Lennie Sogoloff died today on Boston’s North Shore at the age of 90. He was the proprietor of Lennie’s-on-the-Turnpike, a hallowed jazz club on Route 1 in West Peabody, Massachusetts, which Lennie operated between 1951 and ’71. Sogoloff, who worked for Mercury Records at the time, originally provided a juke box stocked with jazz, then began presenting the living artists themselves. For a decade-plus, Lennie’s was on the itinerary of just about every jazz artist of the time. Miles Davis, Duke Ellington, Dizzy Gillespie, and countless others played the room, and because Lennie was a straight-shooter and a “loving host,” as Cambridge record store proprietor Jack Woker put it, they kept coming back. When he added fifty seats to the club in 1964, his ads read, “Still warm and intimate.”
In my teens, friends and I traveled to Lennie’s on several occasions to see blues greats Muddy Waters, James Cotton, and Charlie Musselwhite, whose group included guitar legend Fenton Robinson. Lennie’s is where I first heard Clark Terry and Zoot Sims. Sogoloff’s gregarious manner helped foster a close rapport with performers, many of whom impressed us with their accessibility off-stage. One especially memorable experience was sitting with the Mississippi-born Musselwhite while he ate what he told us was his first lobster. But no matter who was performing, we were always struck by our proximity to the players, and how much more lifelike they seemed than the rock stars of our generation playing on distant stages in arenas and gymnasiums. (The Jazz Workshop in Boston, whose proprietor Fred Taylor still books Scullers, offered more of the same intimacy.)
When Lennie’s was destroyed by fire in 1971, Sogoloff continued to present jazz in settings north of Boston, but he worked primarily as a clothing salesman in Salem. Imagine the challenge he faced finding as much style in Hickey-Freeman as he did in Basie, Buck, and Byard. I would later see him at Boston and Cambridge nightclubs where he was invariably brimming with enthusiasm over whomever was on stage. I last saw him at a Duke Ellington symposium that I took part in at Salem State University a decade ago.
Worcester native Jaki Byard made recordings for Prestige at Lennie’s, and they’re among the most celebrated living artifacts from the club. That’s Joe Farrell, George Tucker, and Alan Dawson burning with Byard on “King David.” Argo released a lively set by Illinois Jacquet, Milt Buckner and Alan Dawson in 1964 that includes “Watermelon Man,” “On a Clear Day,” and “Illinois Flies Again.” Sogoloff presented this trio of audience favorites more than any other act besides Buddy Rich. How’s this for down home?
The documentary Mingus in Greenwich Village opens with footage shot at Lennie’s in 1966. Mingus, drummer Dannie Richmond, pianist Walter Bishop, Jr. and tenor saxophonist John Gilmore are seen playing “All the Things You Are” for the first 4:15 of Tom Reichman’s compelling film on the great bassist. Additional material featuring alto saxophonist Charles McPherson and trumpeter Lonnie Hillyer playing “Peggy’s Blue Skylight” and “Take the A Train” is interspersed throughout, and the band is seen arriving at Lennie’s at 34:25. (I wrote about Mingus in 2012 for Jazz Times. One of the comments on the article contains anecdotes about this appearance at Lennie’s. Read it here.)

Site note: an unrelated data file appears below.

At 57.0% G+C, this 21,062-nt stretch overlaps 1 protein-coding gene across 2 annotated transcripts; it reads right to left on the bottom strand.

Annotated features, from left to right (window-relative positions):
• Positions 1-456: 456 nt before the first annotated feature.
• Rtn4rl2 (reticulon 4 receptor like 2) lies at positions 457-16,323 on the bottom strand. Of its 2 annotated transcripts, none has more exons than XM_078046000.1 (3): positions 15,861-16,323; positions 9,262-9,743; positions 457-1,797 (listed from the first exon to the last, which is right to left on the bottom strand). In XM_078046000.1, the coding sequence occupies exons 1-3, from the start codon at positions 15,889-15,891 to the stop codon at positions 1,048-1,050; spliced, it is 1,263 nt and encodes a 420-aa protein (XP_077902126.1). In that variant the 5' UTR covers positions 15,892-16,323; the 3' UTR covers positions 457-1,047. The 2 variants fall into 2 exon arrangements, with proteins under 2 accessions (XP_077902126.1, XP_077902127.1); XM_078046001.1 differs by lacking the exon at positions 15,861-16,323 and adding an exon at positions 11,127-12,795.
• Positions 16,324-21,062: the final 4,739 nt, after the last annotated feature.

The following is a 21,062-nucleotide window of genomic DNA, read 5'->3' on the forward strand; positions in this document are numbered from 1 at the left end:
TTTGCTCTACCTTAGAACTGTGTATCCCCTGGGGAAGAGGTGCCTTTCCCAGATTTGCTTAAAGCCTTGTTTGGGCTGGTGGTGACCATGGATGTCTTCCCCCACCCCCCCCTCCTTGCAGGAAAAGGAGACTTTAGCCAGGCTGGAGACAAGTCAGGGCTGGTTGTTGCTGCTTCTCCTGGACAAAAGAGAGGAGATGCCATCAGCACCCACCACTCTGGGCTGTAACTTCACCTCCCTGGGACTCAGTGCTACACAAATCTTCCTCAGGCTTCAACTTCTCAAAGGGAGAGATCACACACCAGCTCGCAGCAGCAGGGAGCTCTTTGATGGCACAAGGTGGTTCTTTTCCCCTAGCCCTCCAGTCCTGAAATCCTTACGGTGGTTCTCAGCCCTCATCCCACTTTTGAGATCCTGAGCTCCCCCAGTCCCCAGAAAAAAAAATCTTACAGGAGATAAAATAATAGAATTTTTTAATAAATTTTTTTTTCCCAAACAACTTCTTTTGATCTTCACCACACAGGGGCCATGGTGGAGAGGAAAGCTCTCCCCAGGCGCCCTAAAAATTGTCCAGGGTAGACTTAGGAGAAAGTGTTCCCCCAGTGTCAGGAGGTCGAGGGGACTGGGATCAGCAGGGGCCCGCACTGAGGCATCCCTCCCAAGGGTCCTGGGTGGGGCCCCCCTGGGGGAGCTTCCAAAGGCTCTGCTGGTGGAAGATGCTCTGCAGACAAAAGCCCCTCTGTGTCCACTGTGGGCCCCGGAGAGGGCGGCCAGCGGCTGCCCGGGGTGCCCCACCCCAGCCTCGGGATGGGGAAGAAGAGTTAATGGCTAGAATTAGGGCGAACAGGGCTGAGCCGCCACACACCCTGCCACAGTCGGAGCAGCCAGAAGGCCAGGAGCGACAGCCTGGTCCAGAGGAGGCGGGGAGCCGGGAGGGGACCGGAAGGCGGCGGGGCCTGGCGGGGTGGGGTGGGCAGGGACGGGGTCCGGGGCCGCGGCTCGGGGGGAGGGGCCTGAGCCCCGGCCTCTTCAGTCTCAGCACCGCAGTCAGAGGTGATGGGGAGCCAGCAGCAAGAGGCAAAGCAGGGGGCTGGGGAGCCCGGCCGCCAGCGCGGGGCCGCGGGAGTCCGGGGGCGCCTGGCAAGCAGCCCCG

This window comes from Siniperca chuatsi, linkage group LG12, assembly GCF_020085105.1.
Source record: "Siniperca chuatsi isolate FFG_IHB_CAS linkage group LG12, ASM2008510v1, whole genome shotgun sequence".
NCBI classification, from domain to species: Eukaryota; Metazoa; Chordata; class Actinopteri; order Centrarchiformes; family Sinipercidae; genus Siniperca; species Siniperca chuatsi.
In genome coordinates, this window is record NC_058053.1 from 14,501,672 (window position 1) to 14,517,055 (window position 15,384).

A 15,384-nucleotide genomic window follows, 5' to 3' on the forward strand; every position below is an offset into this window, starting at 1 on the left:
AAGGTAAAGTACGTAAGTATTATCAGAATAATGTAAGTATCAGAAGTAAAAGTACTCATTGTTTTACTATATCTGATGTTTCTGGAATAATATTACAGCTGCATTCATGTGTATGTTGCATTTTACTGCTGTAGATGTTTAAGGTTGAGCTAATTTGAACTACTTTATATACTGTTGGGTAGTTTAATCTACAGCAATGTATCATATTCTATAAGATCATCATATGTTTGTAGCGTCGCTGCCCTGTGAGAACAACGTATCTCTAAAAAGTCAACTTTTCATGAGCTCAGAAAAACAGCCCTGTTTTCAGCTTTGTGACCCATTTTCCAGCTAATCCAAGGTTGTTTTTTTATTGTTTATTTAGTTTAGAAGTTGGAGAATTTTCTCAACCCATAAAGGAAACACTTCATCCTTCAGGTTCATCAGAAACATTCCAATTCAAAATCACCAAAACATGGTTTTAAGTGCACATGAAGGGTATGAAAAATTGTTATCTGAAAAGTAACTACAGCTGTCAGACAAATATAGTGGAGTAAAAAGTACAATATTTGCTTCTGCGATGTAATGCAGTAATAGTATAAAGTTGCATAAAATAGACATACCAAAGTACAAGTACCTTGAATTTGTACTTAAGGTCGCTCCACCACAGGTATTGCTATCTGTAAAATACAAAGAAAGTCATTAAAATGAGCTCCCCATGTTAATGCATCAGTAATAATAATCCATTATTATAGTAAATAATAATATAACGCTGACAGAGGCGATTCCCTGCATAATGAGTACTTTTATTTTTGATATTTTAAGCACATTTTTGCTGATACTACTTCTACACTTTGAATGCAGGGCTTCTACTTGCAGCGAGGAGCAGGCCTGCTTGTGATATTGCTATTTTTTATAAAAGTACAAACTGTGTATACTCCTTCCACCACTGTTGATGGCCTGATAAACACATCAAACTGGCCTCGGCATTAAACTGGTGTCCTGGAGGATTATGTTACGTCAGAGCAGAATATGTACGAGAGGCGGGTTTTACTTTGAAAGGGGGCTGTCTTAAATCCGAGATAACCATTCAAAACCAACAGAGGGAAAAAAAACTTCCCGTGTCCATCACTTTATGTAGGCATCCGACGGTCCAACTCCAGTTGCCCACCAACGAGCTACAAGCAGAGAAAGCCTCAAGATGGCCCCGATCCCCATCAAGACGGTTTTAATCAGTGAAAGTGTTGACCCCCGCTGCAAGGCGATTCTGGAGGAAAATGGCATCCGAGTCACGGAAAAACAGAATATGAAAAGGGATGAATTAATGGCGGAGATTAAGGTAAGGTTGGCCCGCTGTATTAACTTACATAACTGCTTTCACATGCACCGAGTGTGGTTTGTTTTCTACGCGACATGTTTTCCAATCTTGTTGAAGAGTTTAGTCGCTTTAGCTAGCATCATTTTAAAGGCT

There’s more to Lennie’s legacy. In 2006, Sogoloff donated his collection of memorabilia to Salem State University, and a selection of photos from the archive is available for viewing. Click here for this treasure trove of snapshots of dozens of jazz greats. Surprises include the legendary Earl Bostic in 1965; Abbey Lincoln modeling a stunning Afro in 1963; Jimmy Rushing at the microphone, and posing with Lennie before the Fisherman’s Memorial in Gloucester; Woody Herman’s band on Lennie’s cramped, low-ceiling stage; Howard McGhee relaxing with his beautiful wife; Jaki Byard playing tenor; Rahsaan Roland Kirk in action; and numerous place-cards naming the who’s who of jazz greats who’d be appearing soon.
The Boston Globe reported on Lennie when the collection and a scholarship in his name were established at Salem State. Sogoloff told the Globe that the relatively remote location of Lennie’s made it “a destination. You had to work to get here, but it was always a happy ending.” There’s more about Lennie’s on the website of Richard Vacca, author of The Boston Jazz Chronicles, an essential baedeker of the Boston jazz scene from 1937-1962.
Here’s Lennie himself recalling, “in a nutshell,” the glory days of the club. I had no idea until I watched this that the aforementioned Fred Taylor played a key role in the first presentation of a name act, Roy Eldridge, at the club. He also notes that “Berklee was a hotbed for talent” as he ticks off the names of Jimmy Mosher, Hal Galper, and Alan Dawson.
Memorial Services will be held at the Stanetsky-Hymanson Memorial Chapel, 10 Vinnin St., Salem, on Tuesday at 1:30 p.m. Burial will be private. A Celebration of his Life will be held following the service on Tuesday from 3-7 p.m. at the Frederick E. Berry Library & Learning Commons at Salem State University.